Sept. 20-21, 2016 poll, 1000 likely voters nationwide, telephone and online, 3% error margin. 37D, 33R, 30 Ind., White 72, black 12, other 16.
9/22/16, "White House Watch," Rasmussen Reports
"White House Watch: Trump 44%, Clinton 39%, Johnson 8%, Stein 2%"
"With the first presidential debate coming on Monday, Donald Trump has moved to a five-point lead over Hillary Clinton, his biggest advantage since mid-July.
The latest Rasmussen Reports weekly White House Watch telephone and online survey finds Trump with 44% support among Likely U.S. Voters to Clinton’s 39%. Libertarian candidate Gary Johnson earns eight percent (8%) of the vote, while Green Party nominee Jill Stein holds steady at two percent (2%). Three percent (3%) like some other candidate, and five percent (5%) are still undecided. (To see survey question wording, click here.)
Last week, the Republican nominee edged ahead of his Democratic rival 42% to 40% after trailing her by four points the week before. Trump’s total this week ties his highest ever level of support from two months ago.
Trump (76%) and Clinton (75%) earn comparable support from voters in their own party. Fourteen percent (14%) of Democrats prefer Trump, while 10% of Republicans join former President George H.W. Bush in supporting Clinton. But Trump has a commanding 45% to 27% lead this week among voters not affiliated with either major political party.
Johnson picks up 16% of unaffiliateds, along with five percent (5%) of GOP voters and three percent (3%) of Democrats. Stein is stuck in low single digits among all three groups.
The survey of 1,000 Likely Voters was conducted on September 20-21, 2016 by Rasmussen Reports. The margin of sampling error is +/- 3 percentage points with a 95% level of confidence. Field work for all Rasmussen Reports surveys is conducted by Pulse Opinion Research, LLC. See methodology.
Even before the latest Islamic terror attacks this past weekend, Americans were skeptical of the government’s ability to prevent future domestic terror attacks. Voters think Trump would do a better job than Clinton protecting the country from terrorists.
Trump holds a double-digit advantage among men, while Clinton leads by just four among women. The Democrat continues to lead among those under 40 but trails among older voters.
Clinton still holds a sizable lead among blacks and remains ahead among other minority voters. Trump leads among whites."...
[Ed. note: Hillary only has a 7 point lead in "other" minorities: Hillary 47, Trump 40, Johnson 7. (This data is accessible only to subscribers). The fact that Trump does so well in a minority group should be shocking news since it's the opposite of 24/7 media propaganda attacks. Rasmussen's article merely says Hillary "remains ahead among other minority voters." Rasmussen of course doesn't have to give their data for free. In the public's interest, they could've generally alluded to Trump showing up well in this demo, but didn't come anywhere close to providing that service.]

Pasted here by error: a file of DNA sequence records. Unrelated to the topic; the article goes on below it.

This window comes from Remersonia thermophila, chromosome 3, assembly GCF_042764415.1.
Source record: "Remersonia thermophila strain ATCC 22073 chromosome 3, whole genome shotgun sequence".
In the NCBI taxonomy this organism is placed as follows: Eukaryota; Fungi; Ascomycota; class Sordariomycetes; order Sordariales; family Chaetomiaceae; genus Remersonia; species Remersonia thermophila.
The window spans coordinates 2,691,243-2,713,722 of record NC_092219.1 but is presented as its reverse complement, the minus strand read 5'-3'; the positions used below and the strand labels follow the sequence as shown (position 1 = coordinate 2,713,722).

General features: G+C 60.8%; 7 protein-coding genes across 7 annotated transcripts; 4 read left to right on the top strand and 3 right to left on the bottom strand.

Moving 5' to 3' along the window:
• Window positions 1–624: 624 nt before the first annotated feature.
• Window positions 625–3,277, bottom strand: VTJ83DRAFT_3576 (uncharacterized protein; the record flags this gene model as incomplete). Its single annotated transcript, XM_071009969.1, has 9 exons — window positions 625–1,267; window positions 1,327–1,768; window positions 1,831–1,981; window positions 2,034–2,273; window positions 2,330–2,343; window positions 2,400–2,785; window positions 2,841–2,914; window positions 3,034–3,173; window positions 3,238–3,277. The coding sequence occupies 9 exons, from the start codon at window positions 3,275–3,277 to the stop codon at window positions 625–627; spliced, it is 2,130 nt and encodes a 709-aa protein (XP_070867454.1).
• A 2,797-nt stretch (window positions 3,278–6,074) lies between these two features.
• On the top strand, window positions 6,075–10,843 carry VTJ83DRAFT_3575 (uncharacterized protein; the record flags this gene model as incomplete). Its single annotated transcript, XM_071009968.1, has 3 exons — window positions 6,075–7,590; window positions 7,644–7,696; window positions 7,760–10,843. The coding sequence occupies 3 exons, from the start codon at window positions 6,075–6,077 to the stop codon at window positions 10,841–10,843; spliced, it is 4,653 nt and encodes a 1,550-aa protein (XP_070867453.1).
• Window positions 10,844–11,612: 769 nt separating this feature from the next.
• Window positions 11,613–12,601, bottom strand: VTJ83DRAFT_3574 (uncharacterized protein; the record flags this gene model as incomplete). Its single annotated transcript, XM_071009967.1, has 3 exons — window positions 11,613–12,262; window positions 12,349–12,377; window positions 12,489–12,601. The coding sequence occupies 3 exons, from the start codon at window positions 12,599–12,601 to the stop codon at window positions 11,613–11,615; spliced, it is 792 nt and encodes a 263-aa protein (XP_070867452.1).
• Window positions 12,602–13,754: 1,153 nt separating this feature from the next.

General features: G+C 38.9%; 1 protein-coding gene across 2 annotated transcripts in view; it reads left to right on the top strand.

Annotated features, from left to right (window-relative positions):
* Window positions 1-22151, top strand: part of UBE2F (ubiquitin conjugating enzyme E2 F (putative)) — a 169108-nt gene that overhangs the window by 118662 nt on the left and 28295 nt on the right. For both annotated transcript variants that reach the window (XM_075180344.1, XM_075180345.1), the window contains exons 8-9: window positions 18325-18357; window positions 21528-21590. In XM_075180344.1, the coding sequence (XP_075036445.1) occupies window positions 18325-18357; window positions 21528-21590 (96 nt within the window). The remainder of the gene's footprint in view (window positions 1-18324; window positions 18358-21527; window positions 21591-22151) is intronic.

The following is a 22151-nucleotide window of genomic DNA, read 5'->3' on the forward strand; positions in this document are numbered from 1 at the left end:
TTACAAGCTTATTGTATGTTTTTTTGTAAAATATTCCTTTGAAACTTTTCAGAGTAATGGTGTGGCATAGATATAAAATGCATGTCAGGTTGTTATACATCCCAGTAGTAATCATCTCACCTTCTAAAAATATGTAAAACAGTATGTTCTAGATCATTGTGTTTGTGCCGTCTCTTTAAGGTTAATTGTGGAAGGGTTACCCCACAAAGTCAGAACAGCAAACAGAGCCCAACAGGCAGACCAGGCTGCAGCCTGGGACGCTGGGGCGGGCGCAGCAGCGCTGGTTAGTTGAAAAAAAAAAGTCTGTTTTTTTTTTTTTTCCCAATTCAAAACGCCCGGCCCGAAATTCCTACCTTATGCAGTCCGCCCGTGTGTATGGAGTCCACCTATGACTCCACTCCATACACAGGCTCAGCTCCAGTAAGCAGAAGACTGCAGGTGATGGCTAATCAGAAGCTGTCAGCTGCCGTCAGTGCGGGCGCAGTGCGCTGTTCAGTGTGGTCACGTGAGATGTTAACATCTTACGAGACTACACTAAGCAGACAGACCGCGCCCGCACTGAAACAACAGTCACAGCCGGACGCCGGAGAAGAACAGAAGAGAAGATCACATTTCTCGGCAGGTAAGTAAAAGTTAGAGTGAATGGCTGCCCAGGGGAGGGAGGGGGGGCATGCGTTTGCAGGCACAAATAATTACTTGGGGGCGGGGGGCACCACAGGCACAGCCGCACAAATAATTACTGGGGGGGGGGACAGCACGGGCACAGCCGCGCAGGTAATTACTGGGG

(continuing): "President Obama filled in for Clinton on the campaign trail when she was temporarily sidelined last week with pneumonia. Among voters who Strongly Approve of the job the president is doing, 87% support Clinton. An identical 87% of those who Strongly Disapprove of Obama’s job performance prefer Trump.
Most voters oppose Obama’s plan to bring more Middle Eastern and African refugees to this country next [fiscal] year [which begins in Oct. 2016] and view that decision as an increased danger to U.S. national security. Clinton supports the president’s policy.
Voters, on the other hand, strongly support Trump’s plan for temporarily restricting immigration from countries with a history of terrorism and for testing to screen out newcomers who don’t share America’s values.
Clinton and Trump have both proposed taxpayer-paid maternity leave for women whose employers don’t pay them for their time off, and most voters like the idea. But do they prefer Clinton’s 12-week plan or Trump’s six-week proposal?
Trump also has taken a small lead over Clinton in the hotly contested state of Nevada."...
77% of Republican voters say George HW Bush's reported support for Hillary has no impact on their vote. Among independent voters, 73% say the same, however, 16% of independent voters say they're less likely to vote for Hillary after George HW Bush's decision to support the democrat. (subscription)
Sept. 20-21, 2016 poll
9/22/16, "Republicans Couldn’t Care Less About Bush's Vote For Clinton," Rasmussen Reports
"Former President George H.W. Bush who along with the rest of his family boycotted July's Republican National Convention was outed on social media this week as planning to vote for Hillary Clinton. Bush has not confirmed his vote to the media, but his reported decision has little impact on voters, especially his fellow Republicans.
A new Rasmussen Reports national telephone and online survey finds that 77% of Likely Republican Voters say Bush's decision to vote for Clinton will have no impact on their voting decision. Thirteen percent (13%), in fact, say they are less likely to vote for Clinton now versus seven percent (7%) who are more likely to vote for her because of Bush's choice. (To see survey question wording, click here.)
Democrats (21%) are far more than likely than voters not affiliated with either major party (9%) to say they are more likely to vote for Clinton because of Bush's decision....
The survey of 1,000 Likely Voters was conducted on September 20-21, 2016 by Rasmussen Reports. The margin of sampling error is +/- 3 percentage points with a 95% level of confidence. Field work for all Rasmussen Reports surveys is conducted by Pulse Opinion Research, LLC. See methodology."